the trailer for the great gatsby was released last night. i wanted to turn it off after 30 seconds. actually, i wanted to find baz luhrmann and give him a piece of my mind. what has he done? why did he do it? he took America’s greatest novel and turned it into a spectacle. when I think of the roaring twenties, surprisingly i don’t think of kanye and jay-z’s “church in the wild.” i think about jazz and flappers and stock markets crashing. where is that in the trailer? where the hell is the jazz?
i’ve read the book over 10 times. i’ve memorized the opening and final pages. fitzgerald’s writing speaks to me better than any other author i’ve ever read. the way he describes women and love and loss is the way i would want to if i was a great writer. the themes of this novel resonate with anyone who’s wanted a shot at the american dream. we want things we can’t have, but we spend our whole lives trying to find them or make them right. everyone has a “daisy” whether they’ll admit it or not.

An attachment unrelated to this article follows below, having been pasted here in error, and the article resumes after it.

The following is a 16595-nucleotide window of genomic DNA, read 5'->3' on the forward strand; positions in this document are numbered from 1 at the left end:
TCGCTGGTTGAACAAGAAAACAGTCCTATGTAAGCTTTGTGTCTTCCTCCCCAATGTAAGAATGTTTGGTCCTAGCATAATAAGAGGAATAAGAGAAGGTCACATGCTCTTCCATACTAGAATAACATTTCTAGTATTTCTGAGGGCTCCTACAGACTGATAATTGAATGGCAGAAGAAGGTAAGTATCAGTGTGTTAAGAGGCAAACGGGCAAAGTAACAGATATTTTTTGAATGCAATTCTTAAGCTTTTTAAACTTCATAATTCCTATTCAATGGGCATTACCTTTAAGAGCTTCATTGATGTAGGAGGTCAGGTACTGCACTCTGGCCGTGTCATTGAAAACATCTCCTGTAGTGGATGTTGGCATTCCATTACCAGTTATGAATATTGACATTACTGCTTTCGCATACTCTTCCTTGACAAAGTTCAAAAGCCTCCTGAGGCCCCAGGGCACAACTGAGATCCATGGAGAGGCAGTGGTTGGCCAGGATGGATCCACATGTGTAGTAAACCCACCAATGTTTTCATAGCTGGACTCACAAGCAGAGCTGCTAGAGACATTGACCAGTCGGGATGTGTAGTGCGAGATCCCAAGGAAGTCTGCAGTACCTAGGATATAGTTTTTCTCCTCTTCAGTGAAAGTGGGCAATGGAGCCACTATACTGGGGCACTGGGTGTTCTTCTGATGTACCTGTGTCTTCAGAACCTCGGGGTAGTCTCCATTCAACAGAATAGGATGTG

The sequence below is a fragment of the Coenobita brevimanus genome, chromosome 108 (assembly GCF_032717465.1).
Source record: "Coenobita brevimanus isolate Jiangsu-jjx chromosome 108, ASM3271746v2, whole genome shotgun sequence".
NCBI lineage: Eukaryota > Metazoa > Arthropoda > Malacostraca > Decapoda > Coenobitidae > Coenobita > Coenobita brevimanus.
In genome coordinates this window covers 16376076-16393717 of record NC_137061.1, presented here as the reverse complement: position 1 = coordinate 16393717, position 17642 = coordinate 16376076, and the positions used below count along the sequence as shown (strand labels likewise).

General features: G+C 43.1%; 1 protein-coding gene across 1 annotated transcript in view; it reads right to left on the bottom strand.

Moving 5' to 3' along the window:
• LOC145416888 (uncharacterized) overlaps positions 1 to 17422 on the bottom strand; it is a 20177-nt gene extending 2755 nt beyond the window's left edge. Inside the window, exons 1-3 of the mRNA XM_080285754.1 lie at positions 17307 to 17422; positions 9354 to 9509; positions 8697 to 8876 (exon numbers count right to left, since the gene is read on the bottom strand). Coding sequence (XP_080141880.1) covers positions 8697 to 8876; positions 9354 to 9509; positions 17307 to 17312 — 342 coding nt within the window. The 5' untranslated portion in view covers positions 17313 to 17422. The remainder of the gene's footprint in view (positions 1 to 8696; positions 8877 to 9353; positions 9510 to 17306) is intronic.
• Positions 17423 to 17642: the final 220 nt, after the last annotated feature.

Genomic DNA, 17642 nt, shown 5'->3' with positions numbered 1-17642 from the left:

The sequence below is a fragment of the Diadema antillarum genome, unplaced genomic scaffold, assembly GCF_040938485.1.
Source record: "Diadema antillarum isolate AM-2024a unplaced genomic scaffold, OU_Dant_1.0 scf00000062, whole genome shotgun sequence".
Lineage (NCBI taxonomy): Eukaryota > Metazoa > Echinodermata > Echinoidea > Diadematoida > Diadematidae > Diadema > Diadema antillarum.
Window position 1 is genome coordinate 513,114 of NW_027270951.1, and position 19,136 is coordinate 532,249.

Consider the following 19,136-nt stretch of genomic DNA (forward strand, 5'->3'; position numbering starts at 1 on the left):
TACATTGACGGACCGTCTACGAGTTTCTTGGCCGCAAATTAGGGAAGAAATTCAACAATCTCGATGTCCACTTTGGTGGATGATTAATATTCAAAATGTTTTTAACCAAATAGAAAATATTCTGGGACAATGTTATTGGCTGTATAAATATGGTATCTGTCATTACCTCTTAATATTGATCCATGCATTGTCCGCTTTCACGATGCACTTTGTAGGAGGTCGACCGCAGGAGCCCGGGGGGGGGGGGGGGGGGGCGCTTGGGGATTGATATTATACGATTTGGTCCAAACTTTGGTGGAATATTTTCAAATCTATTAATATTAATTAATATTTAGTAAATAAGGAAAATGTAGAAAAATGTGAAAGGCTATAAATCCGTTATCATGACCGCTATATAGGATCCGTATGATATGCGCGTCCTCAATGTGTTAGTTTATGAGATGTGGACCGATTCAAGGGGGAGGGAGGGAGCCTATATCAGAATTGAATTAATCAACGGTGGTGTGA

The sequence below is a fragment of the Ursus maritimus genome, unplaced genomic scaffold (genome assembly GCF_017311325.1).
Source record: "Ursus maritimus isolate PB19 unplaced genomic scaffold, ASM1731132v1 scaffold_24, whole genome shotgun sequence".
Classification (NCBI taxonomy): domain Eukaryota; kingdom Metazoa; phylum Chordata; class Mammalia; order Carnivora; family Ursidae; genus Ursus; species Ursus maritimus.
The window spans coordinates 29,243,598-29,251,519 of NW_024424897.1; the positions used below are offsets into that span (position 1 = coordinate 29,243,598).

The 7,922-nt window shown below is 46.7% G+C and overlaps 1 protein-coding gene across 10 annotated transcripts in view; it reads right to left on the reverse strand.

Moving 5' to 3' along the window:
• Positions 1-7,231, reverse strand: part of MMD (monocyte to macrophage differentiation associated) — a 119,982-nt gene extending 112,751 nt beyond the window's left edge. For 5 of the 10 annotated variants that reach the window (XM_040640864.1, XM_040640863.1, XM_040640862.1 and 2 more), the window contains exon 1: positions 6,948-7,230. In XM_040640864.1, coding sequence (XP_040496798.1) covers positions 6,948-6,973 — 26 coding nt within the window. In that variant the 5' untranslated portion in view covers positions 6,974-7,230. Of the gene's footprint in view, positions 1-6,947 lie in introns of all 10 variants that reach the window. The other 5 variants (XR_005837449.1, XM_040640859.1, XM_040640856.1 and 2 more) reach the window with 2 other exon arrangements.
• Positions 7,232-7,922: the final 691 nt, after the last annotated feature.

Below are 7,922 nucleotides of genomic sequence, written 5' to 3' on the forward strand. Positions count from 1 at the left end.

i saw esquire’s tweet calling the film possibly the most stylish movie ever. that’s great, but where is the story? baz luhrmann’s biggest problem as a director is telling a story. moulin rouge was candy for your eyes, but not for your brain. storytelling used to be an important piece of film making. i’m not sure where it went. hey hollywood, sometimes bigger is not better. i was excited about this film and ready to give luhrmann another shot after sitting through australia, but i can’t watch this movie – especially not in 3-D as it’s intended to be viewed…”so we beat on, boats against the current, borne back ceaselessly into the past.”